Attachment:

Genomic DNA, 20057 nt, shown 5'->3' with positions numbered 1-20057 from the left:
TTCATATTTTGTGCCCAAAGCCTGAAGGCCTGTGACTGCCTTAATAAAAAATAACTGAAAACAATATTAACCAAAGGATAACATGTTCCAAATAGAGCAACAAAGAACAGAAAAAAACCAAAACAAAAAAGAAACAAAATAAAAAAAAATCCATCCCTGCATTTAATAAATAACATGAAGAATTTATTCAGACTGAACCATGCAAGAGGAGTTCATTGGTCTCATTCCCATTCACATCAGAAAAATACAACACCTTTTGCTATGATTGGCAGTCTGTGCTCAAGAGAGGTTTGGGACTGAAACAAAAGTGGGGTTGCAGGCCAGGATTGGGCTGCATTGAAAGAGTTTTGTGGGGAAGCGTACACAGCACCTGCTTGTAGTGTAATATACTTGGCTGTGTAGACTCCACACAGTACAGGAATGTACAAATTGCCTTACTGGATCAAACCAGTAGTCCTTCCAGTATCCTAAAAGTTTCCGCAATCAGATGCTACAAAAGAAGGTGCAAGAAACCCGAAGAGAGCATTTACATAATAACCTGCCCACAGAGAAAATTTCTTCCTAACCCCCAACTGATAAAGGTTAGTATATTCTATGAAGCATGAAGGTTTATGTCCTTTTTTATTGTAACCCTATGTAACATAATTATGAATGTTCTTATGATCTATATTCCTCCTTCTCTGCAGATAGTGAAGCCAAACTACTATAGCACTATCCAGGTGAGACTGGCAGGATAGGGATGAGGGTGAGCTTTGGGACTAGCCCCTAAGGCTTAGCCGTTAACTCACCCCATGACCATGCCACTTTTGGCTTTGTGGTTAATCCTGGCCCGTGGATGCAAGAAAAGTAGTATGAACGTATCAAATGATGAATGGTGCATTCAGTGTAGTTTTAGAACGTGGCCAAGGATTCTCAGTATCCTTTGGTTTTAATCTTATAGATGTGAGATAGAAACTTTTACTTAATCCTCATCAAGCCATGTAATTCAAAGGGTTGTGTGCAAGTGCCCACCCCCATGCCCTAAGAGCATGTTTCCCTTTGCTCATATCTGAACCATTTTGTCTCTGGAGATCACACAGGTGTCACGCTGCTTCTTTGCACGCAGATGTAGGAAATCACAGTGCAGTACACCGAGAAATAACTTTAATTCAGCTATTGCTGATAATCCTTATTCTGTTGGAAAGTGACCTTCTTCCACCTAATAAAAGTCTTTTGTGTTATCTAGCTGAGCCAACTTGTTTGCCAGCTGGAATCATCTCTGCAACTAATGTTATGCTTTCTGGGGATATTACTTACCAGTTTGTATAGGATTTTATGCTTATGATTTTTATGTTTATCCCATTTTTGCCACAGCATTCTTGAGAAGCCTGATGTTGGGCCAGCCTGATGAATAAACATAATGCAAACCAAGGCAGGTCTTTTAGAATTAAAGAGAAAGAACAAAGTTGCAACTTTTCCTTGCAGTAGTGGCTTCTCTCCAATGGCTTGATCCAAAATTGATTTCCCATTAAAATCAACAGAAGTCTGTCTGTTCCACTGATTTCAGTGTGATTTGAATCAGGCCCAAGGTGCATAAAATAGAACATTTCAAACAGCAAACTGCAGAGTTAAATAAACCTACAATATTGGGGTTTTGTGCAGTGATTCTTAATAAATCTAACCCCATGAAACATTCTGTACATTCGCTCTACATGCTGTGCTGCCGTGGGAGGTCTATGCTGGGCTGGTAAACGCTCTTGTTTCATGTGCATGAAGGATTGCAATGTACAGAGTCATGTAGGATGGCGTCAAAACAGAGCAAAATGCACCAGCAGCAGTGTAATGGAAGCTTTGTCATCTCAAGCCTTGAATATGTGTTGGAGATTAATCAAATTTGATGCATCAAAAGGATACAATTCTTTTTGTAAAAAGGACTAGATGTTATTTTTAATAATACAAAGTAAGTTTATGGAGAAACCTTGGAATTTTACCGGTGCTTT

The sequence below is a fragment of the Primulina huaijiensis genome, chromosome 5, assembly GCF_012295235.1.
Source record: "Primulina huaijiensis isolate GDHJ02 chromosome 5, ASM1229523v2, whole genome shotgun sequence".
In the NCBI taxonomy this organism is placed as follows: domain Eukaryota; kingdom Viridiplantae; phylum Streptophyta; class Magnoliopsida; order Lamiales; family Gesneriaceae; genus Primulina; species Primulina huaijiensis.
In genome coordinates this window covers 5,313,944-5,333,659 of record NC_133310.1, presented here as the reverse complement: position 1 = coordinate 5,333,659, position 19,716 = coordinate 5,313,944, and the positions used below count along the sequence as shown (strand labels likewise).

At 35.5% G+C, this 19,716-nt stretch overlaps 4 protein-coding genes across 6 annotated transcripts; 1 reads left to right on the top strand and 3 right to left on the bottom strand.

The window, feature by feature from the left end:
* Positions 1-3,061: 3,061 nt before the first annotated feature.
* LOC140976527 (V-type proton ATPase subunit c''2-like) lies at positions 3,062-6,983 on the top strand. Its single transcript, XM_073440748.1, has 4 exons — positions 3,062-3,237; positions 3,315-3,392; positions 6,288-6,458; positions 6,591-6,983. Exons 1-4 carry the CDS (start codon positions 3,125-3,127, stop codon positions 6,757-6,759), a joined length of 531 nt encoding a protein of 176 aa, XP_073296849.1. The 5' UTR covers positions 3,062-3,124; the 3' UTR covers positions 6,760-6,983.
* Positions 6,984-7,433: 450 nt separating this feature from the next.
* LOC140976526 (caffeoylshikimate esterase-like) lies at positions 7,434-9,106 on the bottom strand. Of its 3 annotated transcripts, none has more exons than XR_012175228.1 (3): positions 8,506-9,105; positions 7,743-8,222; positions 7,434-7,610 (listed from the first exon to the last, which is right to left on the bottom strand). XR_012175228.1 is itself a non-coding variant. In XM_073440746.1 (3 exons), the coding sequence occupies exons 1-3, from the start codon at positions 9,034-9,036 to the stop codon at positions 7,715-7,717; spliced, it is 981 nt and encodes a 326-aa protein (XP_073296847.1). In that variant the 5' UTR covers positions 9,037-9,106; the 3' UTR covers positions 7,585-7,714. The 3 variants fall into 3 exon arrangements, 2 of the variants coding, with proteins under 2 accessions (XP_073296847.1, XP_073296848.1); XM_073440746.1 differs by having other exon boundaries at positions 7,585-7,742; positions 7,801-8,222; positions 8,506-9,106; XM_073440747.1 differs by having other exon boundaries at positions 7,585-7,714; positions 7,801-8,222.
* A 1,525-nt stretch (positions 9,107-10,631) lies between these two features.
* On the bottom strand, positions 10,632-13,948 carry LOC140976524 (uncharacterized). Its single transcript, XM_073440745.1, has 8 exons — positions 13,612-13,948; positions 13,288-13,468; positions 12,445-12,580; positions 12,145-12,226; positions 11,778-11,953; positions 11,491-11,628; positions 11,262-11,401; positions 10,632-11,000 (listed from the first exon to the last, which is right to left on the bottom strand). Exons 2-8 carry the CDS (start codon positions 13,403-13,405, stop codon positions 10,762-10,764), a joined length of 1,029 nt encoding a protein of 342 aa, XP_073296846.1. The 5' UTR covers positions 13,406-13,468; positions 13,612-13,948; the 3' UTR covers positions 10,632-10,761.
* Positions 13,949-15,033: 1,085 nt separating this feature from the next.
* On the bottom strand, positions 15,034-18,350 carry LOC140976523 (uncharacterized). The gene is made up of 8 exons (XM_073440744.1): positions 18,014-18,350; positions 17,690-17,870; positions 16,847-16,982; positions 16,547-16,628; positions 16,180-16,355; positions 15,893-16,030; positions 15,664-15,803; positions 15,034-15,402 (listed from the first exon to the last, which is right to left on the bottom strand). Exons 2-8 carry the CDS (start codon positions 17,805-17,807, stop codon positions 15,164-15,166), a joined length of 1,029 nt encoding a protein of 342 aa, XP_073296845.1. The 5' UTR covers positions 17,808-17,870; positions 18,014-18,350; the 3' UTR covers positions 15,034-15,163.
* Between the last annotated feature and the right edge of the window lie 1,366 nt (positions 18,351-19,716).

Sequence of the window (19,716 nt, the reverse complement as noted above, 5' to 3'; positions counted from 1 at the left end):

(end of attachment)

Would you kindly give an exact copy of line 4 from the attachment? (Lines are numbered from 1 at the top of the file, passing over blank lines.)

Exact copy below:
Source record: "Primulina huaijiensis isolate GDHJ02 chromosome 5, ASM1229523v2, whole genome shotgun sequence".